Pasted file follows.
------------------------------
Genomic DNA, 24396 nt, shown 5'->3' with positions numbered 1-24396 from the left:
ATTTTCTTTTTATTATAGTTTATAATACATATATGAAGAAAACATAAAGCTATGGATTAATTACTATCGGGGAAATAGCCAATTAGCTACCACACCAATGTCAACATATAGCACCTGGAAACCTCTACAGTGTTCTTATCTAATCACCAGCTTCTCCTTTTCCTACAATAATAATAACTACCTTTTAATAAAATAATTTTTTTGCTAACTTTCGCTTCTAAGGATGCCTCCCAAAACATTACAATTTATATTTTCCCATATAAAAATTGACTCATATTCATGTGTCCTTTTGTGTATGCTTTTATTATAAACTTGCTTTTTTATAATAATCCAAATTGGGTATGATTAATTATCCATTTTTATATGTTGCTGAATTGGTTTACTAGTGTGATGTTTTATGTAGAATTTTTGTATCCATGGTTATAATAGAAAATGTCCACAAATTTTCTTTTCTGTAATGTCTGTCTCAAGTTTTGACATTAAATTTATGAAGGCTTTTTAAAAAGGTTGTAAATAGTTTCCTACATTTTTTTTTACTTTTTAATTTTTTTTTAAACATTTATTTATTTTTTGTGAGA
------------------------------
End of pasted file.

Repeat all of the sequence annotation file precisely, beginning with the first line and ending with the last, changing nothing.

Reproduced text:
Genomic DNA, 24396 nt, shown 5'->3' with positions numbered 1-24396 from the left:
ATTTTCTTTTTATTATAGTTTATAATACATATATGAAGAAAACATAAAGCTATGGATTAATTACTATCGGGGAAATAGCCAATTAGCTACCACACCAATGTCAACATATAGCACCTGGAAACCTCTACAGTGTTCTTATCTAATCACCAGCTTCTCCTTTTCCTACAATAATAATAACTACCTTTTAATAAAATAATTTTTTTGCTAACTTTCGCTTCTAAGGATGCCTCCCAAAACATTACAATTTATATTTTCCCATATAAAAATTGACTCATATTCATGTGTCCTTTTGTGTATGCTTTTATTATAAACTTGCTTTTTTATAATAATCCAAATTGGGTATGATTAATTATCCATTTTTATATGTTGCTGAATTGGTTTACTAGTGTGATGTTTTATGTAGAATTTTTGTATCCATGGTTATAATAGAAAATGTCCACAAATTTTCTTTTCTGTAATGTCTGTCTCAAGTTTTGACATTAAATTTATGAAGGCTTTTTAAAAAGGTTGTAAATAGTTTCCTACATTTTTTTTTACTTTTTAATTTTTTTTTAAACATTTATTTATTTTTTGTGAGA